Canada: Home Sales Surge, But Don’t Cue the Comeback Just Yet
- Canadian existing home sales jumped by almost 9% in December 2023 to end a string of five straight monthly declines. Table 1 below summarizes key data points.
- We’re tracking annualized real GDP growth of around 0.5% in Q4 2023, which is a touch below the Bank of Canada’s (BoC) latest projection of 0.8%.
Those hoping for the start of a recovery in home sales last month will be encouraged by some of today’s data. Information from Toronto released earlier in the month suggested that market may have turned a corner in December 2023 as interest rates trended lower. A huge monthly sales increase in Canada’s largest city and a second straight rise in some nearby centres appear to corroborate that story for Southern Ontario. The high-priced Vancouver market also experienced a solid gain, having seen particularly steep drops after the Bank of Canada’s monetary tightening campaign resumed in June 2023.
But real estate activity is still soft across much of the country as homeowners and prospective homebuyers grapple with the effects of accumulated rate hikes. Even after December’s spike, national-level home purchases had still given back almost 30% of the sales gains seen between January—when the central bank initially paused tightening—and June. Moreover, sales closed out last year below 2019 levels everywhere but Alberta (graph 1), which is being buoyed by some of the strongest economic conditions in the country and an influx of young Canadians from other provinces. And going forward, a weakening labour market implies softer demand for housing and some downward pressure on home prices by extension.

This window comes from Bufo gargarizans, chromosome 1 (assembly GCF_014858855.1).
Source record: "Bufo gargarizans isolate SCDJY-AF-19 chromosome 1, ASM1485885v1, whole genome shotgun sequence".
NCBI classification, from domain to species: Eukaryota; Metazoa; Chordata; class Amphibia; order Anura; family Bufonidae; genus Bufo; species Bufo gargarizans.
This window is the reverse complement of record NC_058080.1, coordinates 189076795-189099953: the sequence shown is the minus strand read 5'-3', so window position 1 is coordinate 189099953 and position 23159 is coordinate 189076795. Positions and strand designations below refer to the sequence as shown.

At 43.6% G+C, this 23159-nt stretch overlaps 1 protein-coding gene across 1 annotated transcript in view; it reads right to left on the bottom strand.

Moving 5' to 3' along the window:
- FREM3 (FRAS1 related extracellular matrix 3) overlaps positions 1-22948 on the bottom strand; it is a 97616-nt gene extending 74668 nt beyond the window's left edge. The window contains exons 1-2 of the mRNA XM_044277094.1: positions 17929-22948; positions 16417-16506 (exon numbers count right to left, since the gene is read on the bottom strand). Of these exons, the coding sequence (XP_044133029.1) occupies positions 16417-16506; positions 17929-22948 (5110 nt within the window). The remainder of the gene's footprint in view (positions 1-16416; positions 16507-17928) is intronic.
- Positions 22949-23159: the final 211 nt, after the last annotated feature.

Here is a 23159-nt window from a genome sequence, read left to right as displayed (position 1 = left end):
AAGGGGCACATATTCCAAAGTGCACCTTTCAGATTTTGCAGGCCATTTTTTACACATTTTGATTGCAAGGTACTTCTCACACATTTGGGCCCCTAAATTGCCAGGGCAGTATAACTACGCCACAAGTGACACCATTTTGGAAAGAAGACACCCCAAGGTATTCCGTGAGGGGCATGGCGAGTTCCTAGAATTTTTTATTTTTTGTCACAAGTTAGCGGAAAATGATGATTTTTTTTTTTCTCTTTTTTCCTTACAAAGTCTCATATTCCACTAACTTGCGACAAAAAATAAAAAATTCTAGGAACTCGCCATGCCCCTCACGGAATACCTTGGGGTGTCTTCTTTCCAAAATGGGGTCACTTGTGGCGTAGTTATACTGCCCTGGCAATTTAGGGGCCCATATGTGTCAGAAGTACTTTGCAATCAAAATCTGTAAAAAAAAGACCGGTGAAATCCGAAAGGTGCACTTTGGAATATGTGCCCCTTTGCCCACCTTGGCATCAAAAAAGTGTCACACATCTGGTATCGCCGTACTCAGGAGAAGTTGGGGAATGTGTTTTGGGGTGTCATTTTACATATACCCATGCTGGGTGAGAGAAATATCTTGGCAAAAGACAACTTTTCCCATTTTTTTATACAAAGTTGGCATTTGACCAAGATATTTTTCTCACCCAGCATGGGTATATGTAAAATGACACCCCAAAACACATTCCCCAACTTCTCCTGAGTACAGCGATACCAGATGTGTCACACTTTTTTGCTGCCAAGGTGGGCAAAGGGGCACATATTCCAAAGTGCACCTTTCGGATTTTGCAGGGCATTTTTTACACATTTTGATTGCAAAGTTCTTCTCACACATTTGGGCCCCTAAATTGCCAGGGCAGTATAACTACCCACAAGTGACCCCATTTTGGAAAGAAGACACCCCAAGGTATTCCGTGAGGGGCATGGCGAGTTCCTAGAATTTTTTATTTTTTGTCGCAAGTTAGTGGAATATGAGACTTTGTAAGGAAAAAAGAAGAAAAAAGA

The supply side of the market also still suggests limited upward pressure on home prices over the next several months. We suspect that a third consecutive decline in new listings in December mostly reflects the environment of price and sales weakness over last several months. That trend could reverse if lower interest rates stimulate sales later this year, potentially capping price growth. So, despite the December 2023 results, new listings ended 2023 meaningfully higher than a year ago, and that has helped tilt market conditions more in favour of buyers (graph 2). The strong and steady rise seen in the months following the second round of interest rate hikes suggests that many individuals who bought homes in a lower-rate environment are now struggling with sharply higher borrowing costs. Much like new listings, inventory levels fell back to end 2023, but remained elevated versus much of the past year. Months of inventory in Ontario remained near the highest levels since the early 2010s.
Ultimately, today’s release doesn’t change our view that the Bank of Canada is done hiking, and will begin cutting by the middle of this year. There’s no question that the central bank will be monitoring the housing market as rates come down. But one strong sales gain doesn’t make a trend, so for now, the BoC should put more weight on the softness seen in recent months, as well as mounting evidence that the Canadian economy is weakening amid sharply higher borrowing costs.
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